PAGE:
Energy at Duke


Energy at Duke Overview

Duke University provides electricity, steam for heating, and chilled water for cooling buildings around campus. The steam and chilled water are produced on campus by Duke’s two steam plants and two chilled water plants. Nearly all electricity used on campus is purchased from Duke Energy, North Carolina’s main electricity provider. The University’s annual energy use is almost evenly split between electricity and natural gas. All energy used on campus accounts for nearly 65% of total campus greenhouse gas (GHG) emissions as seen in the chart below.

Campus Initiatives

Due to the large impact of energy use on campus, Duke’s Facilities Management Department has emphasized sustainability goals in its work, which has led to a 36% reduction, nearly 100,000 metric tons, in energy-related GHG emissions since 2007.

To accomplish the nearly 40% decrease in energy emissions, Duke has worked aggressively to increase the efficiency of campus buildings, educate the Duke community about ways to reduce their energy use, and upgrade central heating and cooling plants.













Steam on campus used to be generated mostly through the burning of coal in Duke’s steam plants. In 2011, Duke ended the use of coal in on-campus steam plants leading to a large decrease in energy emissions. Today, the steam plants combust natural gas, with the hopes to convert steam generation to biogas in the future.

Buildings on campus are always being looked at to find ways to reduce their energy use. With tweaks to heating and cooling needs, upgrades to lighting fixtures, and installment of more efficient equipment, Duke has increased building efficiency by 12%.

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Solar Energy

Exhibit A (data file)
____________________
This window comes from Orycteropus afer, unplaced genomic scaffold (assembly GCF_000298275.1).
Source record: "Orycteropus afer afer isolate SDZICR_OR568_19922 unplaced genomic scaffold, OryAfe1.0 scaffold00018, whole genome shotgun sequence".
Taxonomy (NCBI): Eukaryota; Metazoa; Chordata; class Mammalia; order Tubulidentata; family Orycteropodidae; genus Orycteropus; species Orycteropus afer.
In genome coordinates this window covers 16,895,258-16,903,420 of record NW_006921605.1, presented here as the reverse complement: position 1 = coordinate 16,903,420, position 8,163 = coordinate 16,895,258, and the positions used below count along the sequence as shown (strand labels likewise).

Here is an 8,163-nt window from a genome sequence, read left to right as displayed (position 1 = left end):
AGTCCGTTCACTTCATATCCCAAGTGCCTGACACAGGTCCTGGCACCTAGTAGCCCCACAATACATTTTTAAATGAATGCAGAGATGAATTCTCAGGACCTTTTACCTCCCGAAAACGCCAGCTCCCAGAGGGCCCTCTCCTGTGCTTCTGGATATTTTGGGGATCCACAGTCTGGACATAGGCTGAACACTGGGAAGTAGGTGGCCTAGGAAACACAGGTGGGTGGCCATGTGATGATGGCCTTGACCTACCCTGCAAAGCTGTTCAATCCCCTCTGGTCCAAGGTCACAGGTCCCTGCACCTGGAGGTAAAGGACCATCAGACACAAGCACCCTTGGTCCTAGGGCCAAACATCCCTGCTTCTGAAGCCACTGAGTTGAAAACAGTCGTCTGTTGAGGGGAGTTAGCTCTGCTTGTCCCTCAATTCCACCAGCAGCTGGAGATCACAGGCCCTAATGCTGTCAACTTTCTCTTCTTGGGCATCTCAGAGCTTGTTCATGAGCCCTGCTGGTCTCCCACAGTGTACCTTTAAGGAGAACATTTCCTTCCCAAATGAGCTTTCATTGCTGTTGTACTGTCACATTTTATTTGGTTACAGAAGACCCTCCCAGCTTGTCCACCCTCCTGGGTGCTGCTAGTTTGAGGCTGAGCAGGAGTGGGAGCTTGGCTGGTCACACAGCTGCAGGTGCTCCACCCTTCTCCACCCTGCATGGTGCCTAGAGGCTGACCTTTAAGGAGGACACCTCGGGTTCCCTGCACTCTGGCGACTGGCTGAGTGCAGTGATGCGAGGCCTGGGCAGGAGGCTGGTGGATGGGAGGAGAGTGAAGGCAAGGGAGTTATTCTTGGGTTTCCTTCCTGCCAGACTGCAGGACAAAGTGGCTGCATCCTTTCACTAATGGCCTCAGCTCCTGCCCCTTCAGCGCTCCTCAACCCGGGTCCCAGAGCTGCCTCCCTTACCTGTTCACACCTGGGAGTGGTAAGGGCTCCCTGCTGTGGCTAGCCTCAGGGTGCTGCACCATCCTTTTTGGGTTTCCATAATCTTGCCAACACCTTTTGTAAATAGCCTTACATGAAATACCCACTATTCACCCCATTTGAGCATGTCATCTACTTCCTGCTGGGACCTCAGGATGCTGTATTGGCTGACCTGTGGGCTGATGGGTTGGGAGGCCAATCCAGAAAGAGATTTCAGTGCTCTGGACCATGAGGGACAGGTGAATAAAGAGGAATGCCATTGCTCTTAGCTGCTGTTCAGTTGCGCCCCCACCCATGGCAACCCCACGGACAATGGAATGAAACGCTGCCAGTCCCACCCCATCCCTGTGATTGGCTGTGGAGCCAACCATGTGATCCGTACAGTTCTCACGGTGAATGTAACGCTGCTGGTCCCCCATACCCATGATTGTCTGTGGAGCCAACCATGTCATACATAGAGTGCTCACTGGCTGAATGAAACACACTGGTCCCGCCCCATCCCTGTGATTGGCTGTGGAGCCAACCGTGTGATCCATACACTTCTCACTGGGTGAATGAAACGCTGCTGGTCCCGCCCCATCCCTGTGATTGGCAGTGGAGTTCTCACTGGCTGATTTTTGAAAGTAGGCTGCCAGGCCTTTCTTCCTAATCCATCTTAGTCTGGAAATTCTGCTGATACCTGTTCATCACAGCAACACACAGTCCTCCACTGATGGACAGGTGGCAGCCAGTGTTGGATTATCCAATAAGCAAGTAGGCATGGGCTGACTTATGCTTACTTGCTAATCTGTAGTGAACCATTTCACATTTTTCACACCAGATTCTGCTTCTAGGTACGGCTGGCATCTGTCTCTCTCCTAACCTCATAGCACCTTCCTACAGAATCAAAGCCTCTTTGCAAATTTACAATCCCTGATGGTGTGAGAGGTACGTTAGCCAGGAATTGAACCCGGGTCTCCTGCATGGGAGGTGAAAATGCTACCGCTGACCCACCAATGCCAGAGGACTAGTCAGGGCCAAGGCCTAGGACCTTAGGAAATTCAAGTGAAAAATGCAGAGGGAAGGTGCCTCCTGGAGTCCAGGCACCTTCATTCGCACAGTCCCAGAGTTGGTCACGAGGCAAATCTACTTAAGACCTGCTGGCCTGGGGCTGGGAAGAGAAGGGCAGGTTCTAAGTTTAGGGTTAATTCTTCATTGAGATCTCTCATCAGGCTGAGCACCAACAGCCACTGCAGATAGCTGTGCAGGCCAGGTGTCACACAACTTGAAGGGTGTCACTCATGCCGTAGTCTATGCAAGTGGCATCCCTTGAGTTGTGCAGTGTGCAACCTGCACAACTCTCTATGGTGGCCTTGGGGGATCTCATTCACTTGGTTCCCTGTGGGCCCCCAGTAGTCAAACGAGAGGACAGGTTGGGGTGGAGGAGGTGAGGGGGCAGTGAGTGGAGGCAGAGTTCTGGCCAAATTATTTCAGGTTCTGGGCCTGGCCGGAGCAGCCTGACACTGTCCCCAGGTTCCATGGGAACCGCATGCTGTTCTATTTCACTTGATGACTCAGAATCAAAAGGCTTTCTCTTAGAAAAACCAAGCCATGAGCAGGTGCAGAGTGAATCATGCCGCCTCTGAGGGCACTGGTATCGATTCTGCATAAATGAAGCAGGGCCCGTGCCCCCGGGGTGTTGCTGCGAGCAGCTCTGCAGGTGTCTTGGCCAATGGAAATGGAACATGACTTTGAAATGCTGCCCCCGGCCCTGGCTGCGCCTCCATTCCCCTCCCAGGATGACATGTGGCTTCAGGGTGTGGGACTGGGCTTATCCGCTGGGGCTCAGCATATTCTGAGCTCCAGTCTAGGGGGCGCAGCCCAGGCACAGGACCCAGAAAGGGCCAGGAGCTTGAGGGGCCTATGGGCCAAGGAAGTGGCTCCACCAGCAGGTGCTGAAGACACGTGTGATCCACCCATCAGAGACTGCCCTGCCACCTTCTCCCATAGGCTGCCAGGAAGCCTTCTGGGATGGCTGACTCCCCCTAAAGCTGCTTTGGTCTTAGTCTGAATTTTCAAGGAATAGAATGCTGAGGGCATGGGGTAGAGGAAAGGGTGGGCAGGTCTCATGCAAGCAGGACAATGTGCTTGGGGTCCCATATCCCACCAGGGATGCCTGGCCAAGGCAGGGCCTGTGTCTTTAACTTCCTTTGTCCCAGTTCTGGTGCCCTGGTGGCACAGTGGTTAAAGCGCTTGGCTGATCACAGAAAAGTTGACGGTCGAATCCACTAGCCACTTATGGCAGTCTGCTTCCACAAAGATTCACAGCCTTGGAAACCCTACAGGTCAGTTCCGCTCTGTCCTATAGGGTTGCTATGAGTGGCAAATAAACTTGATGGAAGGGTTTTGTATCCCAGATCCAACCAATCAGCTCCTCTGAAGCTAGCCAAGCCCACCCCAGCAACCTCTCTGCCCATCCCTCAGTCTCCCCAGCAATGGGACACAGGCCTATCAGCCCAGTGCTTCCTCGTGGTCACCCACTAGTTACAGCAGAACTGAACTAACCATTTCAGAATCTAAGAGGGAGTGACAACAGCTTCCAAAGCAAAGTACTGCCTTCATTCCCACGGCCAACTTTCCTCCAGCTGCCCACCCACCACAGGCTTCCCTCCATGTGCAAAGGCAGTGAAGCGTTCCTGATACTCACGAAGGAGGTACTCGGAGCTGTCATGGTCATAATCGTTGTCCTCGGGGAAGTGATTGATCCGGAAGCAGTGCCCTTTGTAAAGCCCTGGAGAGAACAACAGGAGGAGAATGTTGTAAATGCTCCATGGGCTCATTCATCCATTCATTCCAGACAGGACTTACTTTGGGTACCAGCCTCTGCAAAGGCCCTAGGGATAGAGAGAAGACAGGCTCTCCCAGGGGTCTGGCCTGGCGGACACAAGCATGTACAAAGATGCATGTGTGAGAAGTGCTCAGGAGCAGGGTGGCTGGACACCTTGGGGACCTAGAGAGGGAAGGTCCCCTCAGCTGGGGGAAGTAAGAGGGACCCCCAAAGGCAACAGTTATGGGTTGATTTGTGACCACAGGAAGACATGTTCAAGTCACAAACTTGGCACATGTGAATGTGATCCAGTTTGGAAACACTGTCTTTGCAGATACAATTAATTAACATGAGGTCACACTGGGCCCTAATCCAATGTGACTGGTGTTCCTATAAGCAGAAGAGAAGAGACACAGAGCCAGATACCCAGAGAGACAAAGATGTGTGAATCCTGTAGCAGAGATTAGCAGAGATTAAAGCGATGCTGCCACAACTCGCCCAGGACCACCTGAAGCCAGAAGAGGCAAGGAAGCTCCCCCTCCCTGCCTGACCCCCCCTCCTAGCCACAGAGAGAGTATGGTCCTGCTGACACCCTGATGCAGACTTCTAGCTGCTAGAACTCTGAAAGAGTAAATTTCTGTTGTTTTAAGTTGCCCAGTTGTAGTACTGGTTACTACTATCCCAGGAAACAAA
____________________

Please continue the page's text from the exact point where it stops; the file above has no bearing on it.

Duke harnesses 900 kW of solar energy via solar panels (PV cells) located at the Smart Home, Grainger Hall and Research Drive Parking Garage

In addition, Duke has invested in solar water heaters which are located in the Bryan Center as well as Grainger Hall. 

Based on current North Carolina regulations, Duke University is limited in its capacity to develop solar both on- and off-campus. Duke plans to develop more solar on campus before 2024, but there is a limit of 5 megawatts of solar PV on campus based on state legislation. Duke also has plans to develop large-scale, off-site solar and animal-waste derived biogas in the coming years to further reduce emissions. Both of which are dependent on availability, financial ability, and legislation.

To learn more about these regulatory limits, please read a fuller explanation in Duke's Climate Action Plan Update.

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Photo: 750 kilowatt solar installation on Duke's Research Drive parking garage. 

Biogas: Harnessing the Power of Waste

Due to the significant supply of animal waste in North Carolina, Duke University has been exploring the potential of how biogas and renewable natural gas (RNG) from biogas can help Duke meet its climate neutrality commitment and energy needs. Duke University began its research in biogas in 2010 with the Loyd Ray Farms swine waste-to-energy project in Yadkinville, NC. This project captures the methane generated by the decomposition of the animal waste to create renewable electricity and carbon offsets. Building off of the successes at Loyd Ray Farms, Duke is now looking to expand this work on other animal farms in North Carolina with the goal of using the generated renewable natural gas in on campus steam plants to displace the use of the natural gas currently used.

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Developing biogas infrastructure in North Carolina has the potential to greatly reduce Duke University's emissions by 2024. Depending on the amount of biogas used by Duke University (and the associated carbon offsets from generation), Duke could become carbon neutral by 2024 or even become a net carbon sink.


Adopting biogas as a renewable energy source could have a massive impact on Duke's reduction of emissions. Biogas is displayed as the light blue wedge above the dark blue.